Food

Does Eating Fast Food Cure Baldness?

Does Eating Fast Food Cure Baldness?

Today’s fast life has made fast food consumption bread and butter for many to subside their hunger cramps. While few have these foods as their regular intake, few keep away from these fast foods with the growing health cautiousness. Meanwhile, a story related to McDonald’s French Fries has gone viral. While most of the people doubt about the fast food facts, there are some internet users who fall victim to the trick and keep asking the quantity that has to be consumed to experience the effective results. If you are one such victim who is misguided with the viral trick, it is a must to go through the article.

When you believe that eating French fries would cure your baldness, it is common to make a question about the quantity that should be consumed to see the effective results. This misguidance would affect your health another way around.

Does Eating Fast Food Cure Baldness?
Does Eating Fast Food Cure Baldness?

 How did the story begin?

The whole story that is gone viral is just a misrepresentation of the study that was focused on growing the hair follicles in the lab. It all started with the article published in the science journal about their invention of growing the hair follicles in the container. This follicle can, in turn, be used to treat the patients who are suffering from the hair loss problems.   The current hair loss treatments focus on implanting person’s own hair by just moving to another spot so, the current treatment methods could not promise an increase in the number of hair follicles. The ability of the scientists to grow follicles in the container is a breakthrough.

Interlink between fast food consumption and follicle growth

The story turned completely another way round when it was published on the internet.  The article published an accurate summary of scientist’s achievements while emphasizing that the substance used to cultivate follicles in the container is added to the oil that makes fires.  This myth led to publishing storm articles on the internet promoting the myth that eating fries would contribute to the growth of the hair.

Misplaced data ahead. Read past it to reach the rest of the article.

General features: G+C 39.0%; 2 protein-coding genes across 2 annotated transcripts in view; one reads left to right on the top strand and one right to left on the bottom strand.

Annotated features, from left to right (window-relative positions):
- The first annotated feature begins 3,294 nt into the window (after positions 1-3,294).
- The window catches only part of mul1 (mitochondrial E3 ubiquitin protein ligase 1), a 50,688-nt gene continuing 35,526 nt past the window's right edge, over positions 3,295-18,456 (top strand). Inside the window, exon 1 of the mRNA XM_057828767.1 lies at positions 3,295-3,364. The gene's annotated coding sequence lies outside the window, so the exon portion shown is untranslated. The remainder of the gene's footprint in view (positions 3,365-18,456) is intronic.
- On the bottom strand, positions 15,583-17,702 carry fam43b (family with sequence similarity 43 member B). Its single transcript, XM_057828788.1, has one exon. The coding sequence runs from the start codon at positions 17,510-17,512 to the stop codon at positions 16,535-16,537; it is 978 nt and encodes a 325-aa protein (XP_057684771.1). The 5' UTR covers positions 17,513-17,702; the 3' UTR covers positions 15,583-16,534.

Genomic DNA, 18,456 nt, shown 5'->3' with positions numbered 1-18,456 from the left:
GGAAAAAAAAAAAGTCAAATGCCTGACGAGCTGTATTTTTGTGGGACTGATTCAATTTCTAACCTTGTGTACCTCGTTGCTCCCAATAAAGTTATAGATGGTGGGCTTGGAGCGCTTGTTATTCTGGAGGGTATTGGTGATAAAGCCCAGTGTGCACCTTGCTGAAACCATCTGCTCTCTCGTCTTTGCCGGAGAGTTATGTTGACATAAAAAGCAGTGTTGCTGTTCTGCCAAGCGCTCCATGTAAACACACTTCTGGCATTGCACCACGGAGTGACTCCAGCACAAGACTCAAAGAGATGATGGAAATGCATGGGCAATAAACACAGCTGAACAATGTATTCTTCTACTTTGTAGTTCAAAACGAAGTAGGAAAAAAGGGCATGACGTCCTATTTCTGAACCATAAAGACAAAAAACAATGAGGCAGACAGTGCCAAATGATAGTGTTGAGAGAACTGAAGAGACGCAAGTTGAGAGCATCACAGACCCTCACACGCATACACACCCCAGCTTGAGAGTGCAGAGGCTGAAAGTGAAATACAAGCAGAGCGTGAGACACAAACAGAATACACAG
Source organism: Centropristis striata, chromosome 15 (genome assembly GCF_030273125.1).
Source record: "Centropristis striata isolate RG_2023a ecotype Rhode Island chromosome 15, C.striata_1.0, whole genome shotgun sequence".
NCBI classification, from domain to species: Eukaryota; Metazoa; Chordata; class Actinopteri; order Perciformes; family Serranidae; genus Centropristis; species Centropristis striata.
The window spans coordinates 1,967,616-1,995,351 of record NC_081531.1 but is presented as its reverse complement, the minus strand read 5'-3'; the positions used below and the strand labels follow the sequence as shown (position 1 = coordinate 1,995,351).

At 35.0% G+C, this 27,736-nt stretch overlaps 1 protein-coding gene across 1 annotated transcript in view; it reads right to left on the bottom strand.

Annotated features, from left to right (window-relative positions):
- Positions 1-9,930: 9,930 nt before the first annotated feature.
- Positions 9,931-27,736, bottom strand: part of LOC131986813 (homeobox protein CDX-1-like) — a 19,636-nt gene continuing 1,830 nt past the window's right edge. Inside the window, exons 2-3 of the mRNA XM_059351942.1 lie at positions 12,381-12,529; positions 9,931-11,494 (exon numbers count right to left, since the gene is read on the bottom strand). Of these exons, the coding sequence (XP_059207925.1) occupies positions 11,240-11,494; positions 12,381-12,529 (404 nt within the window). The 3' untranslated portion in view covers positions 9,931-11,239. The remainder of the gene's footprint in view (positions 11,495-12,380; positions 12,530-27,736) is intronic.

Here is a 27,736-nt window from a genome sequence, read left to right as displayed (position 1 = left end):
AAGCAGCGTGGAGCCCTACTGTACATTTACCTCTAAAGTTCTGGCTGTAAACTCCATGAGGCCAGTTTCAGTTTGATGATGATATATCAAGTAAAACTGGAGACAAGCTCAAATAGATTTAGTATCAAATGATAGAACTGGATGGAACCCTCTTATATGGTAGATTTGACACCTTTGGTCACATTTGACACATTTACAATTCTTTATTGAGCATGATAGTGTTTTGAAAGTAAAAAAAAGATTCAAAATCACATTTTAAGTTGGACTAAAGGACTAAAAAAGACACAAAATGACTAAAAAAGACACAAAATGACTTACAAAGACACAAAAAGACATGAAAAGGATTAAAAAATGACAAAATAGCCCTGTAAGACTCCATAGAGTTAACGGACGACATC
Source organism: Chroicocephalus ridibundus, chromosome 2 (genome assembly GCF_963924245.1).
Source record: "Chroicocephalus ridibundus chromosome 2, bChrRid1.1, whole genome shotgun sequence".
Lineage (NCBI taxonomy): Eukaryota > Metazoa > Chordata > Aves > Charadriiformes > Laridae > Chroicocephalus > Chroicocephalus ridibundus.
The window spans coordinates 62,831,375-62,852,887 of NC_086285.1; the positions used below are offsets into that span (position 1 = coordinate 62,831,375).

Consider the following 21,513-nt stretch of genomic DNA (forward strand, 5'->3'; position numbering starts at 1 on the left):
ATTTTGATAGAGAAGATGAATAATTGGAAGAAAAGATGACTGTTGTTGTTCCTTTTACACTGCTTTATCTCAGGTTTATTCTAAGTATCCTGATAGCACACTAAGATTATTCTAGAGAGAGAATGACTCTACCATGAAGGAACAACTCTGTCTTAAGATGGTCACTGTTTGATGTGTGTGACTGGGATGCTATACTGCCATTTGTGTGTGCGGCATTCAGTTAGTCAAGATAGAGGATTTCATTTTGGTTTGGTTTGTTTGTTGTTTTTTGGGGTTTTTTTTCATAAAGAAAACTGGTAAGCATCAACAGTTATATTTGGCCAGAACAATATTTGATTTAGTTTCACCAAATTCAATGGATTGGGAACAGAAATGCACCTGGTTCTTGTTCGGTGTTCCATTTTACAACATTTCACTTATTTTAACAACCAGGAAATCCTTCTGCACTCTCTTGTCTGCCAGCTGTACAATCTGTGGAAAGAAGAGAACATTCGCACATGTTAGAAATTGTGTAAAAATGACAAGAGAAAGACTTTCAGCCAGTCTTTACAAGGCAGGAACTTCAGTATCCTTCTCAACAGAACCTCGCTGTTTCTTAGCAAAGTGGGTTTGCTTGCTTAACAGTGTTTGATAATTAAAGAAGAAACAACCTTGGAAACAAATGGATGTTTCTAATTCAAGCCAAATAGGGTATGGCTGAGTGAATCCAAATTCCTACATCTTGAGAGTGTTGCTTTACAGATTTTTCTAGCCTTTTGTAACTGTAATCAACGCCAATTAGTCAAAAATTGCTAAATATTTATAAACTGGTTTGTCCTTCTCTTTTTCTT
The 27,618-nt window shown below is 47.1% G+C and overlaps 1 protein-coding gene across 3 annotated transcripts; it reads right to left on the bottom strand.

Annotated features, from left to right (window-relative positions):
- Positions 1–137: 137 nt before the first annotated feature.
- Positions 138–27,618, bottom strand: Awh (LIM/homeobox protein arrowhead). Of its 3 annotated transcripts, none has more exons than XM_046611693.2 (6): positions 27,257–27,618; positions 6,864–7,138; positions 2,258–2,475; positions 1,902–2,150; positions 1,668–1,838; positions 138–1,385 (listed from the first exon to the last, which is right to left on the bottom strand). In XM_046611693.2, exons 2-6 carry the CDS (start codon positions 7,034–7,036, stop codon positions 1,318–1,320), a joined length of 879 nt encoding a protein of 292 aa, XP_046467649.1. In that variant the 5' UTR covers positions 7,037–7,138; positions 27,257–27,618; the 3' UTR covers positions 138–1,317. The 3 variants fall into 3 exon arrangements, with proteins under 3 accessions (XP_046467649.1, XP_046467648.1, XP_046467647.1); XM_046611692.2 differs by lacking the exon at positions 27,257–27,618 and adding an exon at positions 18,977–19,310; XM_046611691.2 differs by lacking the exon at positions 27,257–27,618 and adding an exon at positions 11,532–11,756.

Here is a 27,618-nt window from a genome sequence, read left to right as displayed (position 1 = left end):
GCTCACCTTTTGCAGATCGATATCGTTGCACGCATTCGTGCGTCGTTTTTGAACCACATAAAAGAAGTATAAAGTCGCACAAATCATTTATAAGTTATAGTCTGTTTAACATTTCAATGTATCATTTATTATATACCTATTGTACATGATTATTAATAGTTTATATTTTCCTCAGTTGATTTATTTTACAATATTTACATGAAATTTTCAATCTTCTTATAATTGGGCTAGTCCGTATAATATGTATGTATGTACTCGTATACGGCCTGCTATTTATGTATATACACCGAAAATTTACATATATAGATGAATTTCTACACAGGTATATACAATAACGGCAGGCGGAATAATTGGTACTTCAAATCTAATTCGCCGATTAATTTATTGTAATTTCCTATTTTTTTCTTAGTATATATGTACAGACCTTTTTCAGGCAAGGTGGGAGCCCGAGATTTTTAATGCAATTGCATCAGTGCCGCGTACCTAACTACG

The tricky chemical behind the spread of myth is dimethylpolysiloxane, the researcher placed this at the bottom of the container to cultivate hair follicle.  These facts gave a new path for McDonald’s which they used for promotion. The additive that is used in the cultivation of the hair follicle by the scientist is used as additive oil in frying the fries to prevent forming.  As this was recently reported in their official videos, it gave a lead to the misconception that eating fries will cure hair loss problems.

Journalists were proactive and realized that the connection between the two would make headlines and took the opportunity to introduce the news to the world to make everyone fires believing the misconception about potential benefits.

How true is the connection between two?

The actual fact is that there is no connection between the follicle growths, you should learn that eating fires whether it is McDonalds or others would not play any role in the hair growth. Even the scientists were shocked about the wired representation of their interpretations to the outside world. There are no proven findings that the said chemical dimethylpolysiloxane will have an effect on your follicle growth.  The study findings are just an interpretation that it would have a good effect on the humans as well. Nothing will be effect by consuming the oil through fries because the oil is not the source of the chemical which you are looking for. It is an additive of the oil which is used to cook fries so, eating fries will have no effect on the hair growth.

The myth is circulated in the market due to journalist enthusiasm to make the headlines by connecting facts and myths. Fast foods are known to have some detrimental effects on the health of the person.  Increased consumption of fries under the belief of enjoying potential benefits would, in fact, lead to unwanted obesity.  A final note is that you should not believe everything that is circulated on the internet; it is always a good idea to verify before you implement it.

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